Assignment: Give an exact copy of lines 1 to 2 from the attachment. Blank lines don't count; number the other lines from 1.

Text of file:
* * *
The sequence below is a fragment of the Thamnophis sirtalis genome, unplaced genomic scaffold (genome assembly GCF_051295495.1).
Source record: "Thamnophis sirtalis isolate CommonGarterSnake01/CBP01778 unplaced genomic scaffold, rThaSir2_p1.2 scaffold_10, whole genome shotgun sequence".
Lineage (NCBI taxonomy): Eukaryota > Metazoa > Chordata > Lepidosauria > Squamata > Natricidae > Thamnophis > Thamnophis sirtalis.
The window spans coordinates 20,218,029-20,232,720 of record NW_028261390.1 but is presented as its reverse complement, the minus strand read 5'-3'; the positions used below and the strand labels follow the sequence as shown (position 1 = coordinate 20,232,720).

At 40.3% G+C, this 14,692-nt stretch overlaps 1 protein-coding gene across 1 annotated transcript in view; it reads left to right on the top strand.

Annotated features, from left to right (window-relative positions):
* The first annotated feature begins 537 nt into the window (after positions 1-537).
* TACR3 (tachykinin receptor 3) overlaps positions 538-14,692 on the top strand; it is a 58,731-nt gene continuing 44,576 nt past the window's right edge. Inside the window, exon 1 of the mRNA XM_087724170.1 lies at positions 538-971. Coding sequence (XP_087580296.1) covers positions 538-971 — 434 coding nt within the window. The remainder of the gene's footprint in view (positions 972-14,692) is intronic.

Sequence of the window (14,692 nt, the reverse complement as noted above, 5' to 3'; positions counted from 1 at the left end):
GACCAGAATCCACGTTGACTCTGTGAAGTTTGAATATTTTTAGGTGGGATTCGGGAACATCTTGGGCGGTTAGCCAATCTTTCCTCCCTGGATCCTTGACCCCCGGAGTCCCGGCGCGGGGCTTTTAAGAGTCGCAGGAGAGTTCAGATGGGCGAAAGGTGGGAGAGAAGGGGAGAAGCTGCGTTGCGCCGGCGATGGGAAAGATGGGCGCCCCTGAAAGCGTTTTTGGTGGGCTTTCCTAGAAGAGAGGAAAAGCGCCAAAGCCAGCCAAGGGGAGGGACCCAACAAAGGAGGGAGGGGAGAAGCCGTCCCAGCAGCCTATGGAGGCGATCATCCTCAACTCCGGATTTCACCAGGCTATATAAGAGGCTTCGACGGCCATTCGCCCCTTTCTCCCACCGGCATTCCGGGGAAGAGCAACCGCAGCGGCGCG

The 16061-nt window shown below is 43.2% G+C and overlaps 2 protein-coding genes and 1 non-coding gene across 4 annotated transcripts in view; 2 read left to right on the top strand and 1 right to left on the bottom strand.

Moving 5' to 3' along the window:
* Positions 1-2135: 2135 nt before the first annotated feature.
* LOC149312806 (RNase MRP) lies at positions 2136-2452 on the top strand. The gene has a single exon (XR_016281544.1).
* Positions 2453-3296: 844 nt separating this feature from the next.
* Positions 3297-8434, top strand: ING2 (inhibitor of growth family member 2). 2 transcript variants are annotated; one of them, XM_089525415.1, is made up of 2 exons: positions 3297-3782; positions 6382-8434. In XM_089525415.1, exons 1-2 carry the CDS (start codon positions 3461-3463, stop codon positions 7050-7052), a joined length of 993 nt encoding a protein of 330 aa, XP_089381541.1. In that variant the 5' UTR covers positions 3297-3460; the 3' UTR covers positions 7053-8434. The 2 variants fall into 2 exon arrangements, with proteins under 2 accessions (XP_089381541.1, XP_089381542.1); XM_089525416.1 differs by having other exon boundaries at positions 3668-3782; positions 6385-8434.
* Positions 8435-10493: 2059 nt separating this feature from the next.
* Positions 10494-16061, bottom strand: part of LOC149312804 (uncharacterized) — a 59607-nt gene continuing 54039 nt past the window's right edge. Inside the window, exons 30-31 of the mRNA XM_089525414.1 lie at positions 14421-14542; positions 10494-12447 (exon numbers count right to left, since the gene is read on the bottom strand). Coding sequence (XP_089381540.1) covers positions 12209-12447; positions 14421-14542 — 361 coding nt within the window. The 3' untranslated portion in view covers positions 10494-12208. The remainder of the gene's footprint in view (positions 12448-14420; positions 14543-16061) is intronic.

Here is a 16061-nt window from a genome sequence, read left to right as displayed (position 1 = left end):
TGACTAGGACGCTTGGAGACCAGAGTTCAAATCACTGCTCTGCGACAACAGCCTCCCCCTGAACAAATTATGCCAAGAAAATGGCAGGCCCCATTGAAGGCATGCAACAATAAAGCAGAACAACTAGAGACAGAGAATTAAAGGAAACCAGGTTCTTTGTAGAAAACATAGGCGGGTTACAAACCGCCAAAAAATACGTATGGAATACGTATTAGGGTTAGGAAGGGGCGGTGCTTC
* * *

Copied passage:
The sequence below is a fragment of the Thamnophis sirtalis genome, unplaced genomic scaffold (genome assembly GCF_051295495.1).
Source record: "Thamnophis sirtalis isolate CommonGarterSnake01/CBP01778 unplaced genomic scaffold, rThaSir2_p1.2 scaffold_10, whole genome shotgun sequence".